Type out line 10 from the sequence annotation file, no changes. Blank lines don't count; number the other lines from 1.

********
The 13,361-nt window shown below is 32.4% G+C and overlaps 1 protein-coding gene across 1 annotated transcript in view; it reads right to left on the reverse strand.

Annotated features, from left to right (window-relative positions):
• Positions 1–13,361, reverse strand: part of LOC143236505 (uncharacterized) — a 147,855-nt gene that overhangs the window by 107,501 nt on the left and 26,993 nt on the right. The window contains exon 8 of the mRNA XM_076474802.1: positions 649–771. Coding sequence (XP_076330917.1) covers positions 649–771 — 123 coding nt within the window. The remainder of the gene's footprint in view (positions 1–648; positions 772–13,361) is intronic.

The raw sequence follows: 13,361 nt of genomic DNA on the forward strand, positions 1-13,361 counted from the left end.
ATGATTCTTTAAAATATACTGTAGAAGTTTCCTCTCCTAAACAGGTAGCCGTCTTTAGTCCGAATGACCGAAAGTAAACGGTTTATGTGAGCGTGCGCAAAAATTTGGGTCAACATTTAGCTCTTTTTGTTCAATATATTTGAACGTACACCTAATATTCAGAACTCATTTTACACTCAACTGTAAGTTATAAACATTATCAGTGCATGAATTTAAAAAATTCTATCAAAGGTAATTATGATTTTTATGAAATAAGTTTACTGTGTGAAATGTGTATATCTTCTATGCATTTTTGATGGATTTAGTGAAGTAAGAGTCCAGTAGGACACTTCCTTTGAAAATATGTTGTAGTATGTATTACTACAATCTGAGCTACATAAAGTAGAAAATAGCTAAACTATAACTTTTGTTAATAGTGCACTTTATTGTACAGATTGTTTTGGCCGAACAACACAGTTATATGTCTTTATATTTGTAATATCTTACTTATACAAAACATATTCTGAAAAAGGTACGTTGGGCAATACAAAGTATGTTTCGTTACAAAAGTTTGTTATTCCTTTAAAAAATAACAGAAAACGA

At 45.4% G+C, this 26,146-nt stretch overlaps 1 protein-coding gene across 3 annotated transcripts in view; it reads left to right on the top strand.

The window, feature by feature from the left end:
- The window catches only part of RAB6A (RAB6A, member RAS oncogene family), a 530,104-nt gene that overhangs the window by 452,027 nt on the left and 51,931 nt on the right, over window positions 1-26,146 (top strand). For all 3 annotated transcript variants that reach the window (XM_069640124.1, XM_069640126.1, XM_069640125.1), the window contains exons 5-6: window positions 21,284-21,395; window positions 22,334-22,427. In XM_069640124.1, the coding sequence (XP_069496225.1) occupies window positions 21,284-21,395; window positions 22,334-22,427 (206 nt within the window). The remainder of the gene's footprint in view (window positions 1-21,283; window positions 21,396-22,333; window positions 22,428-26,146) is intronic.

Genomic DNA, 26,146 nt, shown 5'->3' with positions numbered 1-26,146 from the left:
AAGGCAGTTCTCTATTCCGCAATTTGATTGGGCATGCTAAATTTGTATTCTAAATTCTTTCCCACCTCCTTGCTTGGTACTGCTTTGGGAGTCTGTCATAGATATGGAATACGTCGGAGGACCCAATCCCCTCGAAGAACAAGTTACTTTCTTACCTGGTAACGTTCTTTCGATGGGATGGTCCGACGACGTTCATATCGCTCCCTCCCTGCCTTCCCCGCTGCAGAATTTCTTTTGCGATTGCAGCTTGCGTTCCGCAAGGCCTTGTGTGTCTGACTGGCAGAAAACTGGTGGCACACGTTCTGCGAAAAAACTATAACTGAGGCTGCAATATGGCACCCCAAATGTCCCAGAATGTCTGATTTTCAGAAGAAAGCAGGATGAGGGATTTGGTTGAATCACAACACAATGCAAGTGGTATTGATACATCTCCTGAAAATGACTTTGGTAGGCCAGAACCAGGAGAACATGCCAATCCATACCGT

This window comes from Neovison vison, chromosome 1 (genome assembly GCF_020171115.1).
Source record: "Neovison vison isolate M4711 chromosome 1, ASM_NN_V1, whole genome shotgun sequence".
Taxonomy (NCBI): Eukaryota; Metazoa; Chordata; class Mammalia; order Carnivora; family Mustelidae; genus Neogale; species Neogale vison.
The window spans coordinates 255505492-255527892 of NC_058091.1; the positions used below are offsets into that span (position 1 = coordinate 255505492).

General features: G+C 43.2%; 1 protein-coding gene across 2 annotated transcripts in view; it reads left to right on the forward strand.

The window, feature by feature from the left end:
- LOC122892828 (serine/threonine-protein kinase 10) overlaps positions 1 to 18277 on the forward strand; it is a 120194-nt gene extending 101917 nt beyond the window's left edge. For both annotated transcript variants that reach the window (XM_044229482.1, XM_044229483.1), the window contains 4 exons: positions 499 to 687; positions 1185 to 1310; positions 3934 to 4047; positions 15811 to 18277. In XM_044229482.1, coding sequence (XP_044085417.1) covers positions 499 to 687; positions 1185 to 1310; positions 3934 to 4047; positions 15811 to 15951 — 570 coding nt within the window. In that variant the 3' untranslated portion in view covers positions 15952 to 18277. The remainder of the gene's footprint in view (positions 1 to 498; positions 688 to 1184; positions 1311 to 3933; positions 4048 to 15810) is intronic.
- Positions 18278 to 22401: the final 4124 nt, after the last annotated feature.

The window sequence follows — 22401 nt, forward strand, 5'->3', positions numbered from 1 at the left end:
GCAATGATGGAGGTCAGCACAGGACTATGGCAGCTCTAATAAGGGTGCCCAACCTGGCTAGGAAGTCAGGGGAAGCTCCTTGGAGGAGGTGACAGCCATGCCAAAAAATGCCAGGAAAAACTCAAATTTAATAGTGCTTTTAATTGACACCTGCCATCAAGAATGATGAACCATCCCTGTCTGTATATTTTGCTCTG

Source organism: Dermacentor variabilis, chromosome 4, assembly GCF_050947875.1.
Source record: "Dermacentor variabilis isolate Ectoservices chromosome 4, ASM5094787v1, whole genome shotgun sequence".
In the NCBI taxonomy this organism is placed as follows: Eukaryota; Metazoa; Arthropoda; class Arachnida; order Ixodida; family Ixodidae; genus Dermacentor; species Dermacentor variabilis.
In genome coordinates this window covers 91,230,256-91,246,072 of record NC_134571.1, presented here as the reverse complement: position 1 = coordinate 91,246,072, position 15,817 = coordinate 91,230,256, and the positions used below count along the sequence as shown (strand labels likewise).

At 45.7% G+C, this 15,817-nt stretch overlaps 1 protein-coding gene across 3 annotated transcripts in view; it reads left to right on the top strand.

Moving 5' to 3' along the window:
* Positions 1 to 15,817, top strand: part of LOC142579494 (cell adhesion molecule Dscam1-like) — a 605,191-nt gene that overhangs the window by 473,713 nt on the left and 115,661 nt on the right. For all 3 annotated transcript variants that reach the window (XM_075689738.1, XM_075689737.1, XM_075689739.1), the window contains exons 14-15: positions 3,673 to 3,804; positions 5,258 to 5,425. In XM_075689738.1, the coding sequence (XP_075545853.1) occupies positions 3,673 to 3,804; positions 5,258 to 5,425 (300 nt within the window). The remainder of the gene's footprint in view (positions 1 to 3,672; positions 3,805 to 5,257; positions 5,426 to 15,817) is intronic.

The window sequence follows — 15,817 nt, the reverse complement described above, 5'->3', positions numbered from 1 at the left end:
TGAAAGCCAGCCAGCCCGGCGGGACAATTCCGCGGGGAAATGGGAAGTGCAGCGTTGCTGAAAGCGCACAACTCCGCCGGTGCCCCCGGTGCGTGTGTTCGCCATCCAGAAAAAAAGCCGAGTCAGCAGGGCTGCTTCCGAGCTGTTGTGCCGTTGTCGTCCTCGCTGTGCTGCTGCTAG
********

AAGGCAGTTCTCTATTCCGCAATTTGATTGGGCATGCTAAATTTGTATTCTAAATTCTTTCCCACCTCCTTGCTTGGTACTGCTTTGGGAGTCTGTCATAGATATGGAATACGTCGGAGGACCCAATCCCCTCGAAGAACAAGTTACTTTCTTACCTGGTAACGTTCTTTCGATGGGATGGTCCGACGACGTTCATATCGCTCCCTCCCTGCCTTCCCCGCTGCAGAATTTCTTTTGCGATTGCAGCTTGCGTTCCGCAAGGCCTTGTGTGTCTGACTGGCAGAAAACTGGTGGCACACGTTCTGCGAAAAAACTATAACTGAGGCTGCAATATGGCACCCCAAATGTCCCAGAATGTCTGATTTTCAGAAGAAAGCAGGATGAGGGATTTGGTTGAATCACAACACAATGCAAGTGGTATTGATACATCTCCTGAAAATGACTTTGGTAGGCCAGAACCAGGAGAACATGCCAATCCATACCGT